Survey data are always suspect, of course, but measuring actual sexual frequency in large populations is difficult if not impossible without surveys. Also, the level of Stone’s analysis does not necessarily align well with particular environments and sub-cultures in which people interact. For example, some argue that the increasing ratio of females to males on college campuses has changed the sexual “terms of trade” between men and women, but Stone didn’t attempt to drill down that far. Finally, Stone doesn’t offer any solutions of his own. My own opinion is that policy should be guided by voluntary choice and adaptation, along with encouraging those who feel overwhelmingly lonely or rejected to get off social media and seek counseling.

Postscripts Re: Last Week’s Article

Sexlessness is not confined to the young-adult population, of course, and there are severely disabled people of all ages who lack a sex life along with others unable to form intimate relationships. In a post last week, I advocated legalized prostitution as a mechanism for effecting a “voluntary redistribution of sex”, allowing those who are unable to find willing partners to enjoy some semblance of a sex life.

Legalized prostitution would remove the business from the grips of organized crime and reduce sex trafficking (which is not the same as voluntary prostitution). It would also improve health and safety, reduce violence, and lead to more humane conditions in an industry that will never be quashed by ham-handed, counterproductive efforts at prohibition. This is a rather mainstream view among economists, most of whom understand the folly of intrusions on private, mutually-beneficial decisions. Here are some thought from an economist in the South Caucasus on the matter. To oppose legal prostitution on moralistic or religious grounds, as comforting and virtuous as it might feel, is to wear blinders to the tragic consequences of a black market in sex.

On a related note, legalization does not in any way imply government-sponsored or taxpayer-subsidized prostitution. That’s something I’d be most unlikely to contemplate. And in that connection, I don’t really care for the term “redistribution” to describe legalization, but following a few others, I used it. A redistribution usually implies a change in the allocation of a fixed quantity across various subgroups or individuals. Perhaps some incels believe in “redistributing” sex, which might suggest a coercive element and certainly not what I have in mind. My use of the qualifier “voluntary” was intended to make that distinction. Unlike forced redistribution, legal access to sexual services does not imply a zero- or negative-sum outcome. I also mentioned sex robots as a possible outlet and a voluntary choice for incels, understood to be unsubsidized by government.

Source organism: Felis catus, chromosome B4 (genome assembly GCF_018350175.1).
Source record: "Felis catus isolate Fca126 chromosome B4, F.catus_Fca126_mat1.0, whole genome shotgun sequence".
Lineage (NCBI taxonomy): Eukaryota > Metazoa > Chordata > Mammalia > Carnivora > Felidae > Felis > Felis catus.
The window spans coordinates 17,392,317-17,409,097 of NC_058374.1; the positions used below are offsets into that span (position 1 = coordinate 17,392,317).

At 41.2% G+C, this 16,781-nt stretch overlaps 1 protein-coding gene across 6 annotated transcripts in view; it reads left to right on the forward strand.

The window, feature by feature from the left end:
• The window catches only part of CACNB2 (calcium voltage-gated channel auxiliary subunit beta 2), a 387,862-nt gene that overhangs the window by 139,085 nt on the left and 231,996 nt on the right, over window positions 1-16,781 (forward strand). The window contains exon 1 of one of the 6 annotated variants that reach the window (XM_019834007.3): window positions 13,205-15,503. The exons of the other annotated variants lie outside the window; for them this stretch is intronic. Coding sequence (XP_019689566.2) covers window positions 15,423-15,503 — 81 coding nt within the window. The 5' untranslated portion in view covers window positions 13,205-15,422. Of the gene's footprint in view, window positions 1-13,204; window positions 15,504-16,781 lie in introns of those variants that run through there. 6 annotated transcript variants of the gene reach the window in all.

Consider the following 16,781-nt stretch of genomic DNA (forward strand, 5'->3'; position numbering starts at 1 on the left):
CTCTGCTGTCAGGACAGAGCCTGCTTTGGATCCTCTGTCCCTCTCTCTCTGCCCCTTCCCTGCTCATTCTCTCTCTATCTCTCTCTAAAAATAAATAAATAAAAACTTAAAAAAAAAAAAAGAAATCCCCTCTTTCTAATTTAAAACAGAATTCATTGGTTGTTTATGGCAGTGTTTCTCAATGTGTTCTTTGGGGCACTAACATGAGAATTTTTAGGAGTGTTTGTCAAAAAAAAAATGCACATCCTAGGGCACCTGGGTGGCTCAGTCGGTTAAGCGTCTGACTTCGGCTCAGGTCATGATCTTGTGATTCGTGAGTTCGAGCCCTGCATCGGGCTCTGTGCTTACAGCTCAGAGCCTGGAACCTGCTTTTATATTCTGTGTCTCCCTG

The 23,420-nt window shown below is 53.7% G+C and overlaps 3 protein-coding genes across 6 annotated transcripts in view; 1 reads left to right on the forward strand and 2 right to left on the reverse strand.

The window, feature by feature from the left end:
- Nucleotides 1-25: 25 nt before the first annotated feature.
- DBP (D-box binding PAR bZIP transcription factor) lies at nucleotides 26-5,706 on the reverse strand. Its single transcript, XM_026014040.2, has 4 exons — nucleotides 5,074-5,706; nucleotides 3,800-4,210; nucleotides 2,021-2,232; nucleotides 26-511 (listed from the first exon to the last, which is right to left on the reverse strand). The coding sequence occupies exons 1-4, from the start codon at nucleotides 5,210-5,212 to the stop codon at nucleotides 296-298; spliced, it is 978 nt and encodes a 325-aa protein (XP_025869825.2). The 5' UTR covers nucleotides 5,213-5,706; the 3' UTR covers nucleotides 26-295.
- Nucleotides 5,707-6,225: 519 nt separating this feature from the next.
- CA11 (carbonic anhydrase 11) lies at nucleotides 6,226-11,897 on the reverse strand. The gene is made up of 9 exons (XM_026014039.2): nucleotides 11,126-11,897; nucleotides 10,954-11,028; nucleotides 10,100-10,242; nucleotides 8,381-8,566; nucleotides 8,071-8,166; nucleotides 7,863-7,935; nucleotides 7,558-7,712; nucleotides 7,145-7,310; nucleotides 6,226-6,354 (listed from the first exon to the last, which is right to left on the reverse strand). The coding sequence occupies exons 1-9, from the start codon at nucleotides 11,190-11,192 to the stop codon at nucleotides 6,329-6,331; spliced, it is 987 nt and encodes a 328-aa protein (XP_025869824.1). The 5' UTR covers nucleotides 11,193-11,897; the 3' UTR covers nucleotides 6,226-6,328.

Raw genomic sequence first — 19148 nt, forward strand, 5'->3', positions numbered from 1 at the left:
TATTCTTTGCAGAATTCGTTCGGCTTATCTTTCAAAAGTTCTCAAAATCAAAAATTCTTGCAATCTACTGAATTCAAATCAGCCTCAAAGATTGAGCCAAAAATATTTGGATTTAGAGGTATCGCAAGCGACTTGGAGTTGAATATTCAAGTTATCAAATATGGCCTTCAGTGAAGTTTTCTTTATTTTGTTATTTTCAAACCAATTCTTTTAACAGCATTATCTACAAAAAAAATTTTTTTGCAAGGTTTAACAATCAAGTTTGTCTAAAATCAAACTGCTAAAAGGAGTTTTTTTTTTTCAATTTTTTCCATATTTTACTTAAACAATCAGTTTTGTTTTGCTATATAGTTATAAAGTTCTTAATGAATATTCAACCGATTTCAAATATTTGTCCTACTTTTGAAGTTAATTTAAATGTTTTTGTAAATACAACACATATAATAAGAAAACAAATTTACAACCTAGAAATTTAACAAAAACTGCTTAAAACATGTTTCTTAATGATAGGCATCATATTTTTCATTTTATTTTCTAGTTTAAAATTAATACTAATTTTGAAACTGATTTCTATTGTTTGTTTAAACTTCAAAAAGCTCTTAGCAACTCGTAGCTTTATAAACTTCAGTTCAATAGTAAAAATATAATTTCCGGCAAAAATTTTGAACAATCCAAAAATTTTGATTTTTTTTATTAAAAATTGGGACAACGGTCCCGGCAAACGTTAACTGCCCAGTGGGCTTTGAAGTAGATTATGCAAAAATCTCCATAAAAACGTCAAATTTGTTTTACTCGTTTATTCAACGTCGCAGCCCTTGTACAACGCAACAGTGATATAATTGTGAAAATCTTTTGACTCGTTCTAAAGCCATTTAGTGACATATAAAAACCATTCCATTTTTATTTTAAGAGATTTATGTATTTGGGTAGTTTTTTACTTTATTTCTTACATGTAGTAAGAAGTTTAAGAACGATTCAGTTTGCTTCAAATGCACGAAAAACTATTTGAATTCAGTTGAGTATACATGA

I am sympathetic to the view put forward by Shiekha Dalmia’s in “Incels Are the Product of an Incomplete Sexual Revolution“. She says, “Neither feminists nor social conservatives have the right understanding”, asserting that the problem has to do with the difficulty incels have in navigating the jagged channels between today’s sexual expectations and more traditional gender relations. To that, one might add the negative baggage created by the “anti-patriarchal” sentiment promoted by feminists. That’s worth considering, and it suggests that everyone (including incels) might just be too uptight.

Finally, Kevin Williamson offers some “Advice for Incels: Join a Church“. That’s probably a fine idea for some incels, young and old, who might find a higher purpose from the decision, even if they can’t find a girlfriend there. However, it’s not as if there are no church-going incels to begin with. Furthermore, single women at church are no more likely than anyone to be drawn to men who lack an ability to interact with the opposite sex. And let’s face it: the girls at church are not exactly waiting for the next dashing paraplegic to roll through the doors. Sorry if that sounds cynical or demeaning. The reality is that many disabled individuals lack the relationship opportunities available to most men. The least society can do for them, regarding access to sex services, is to get out of the way.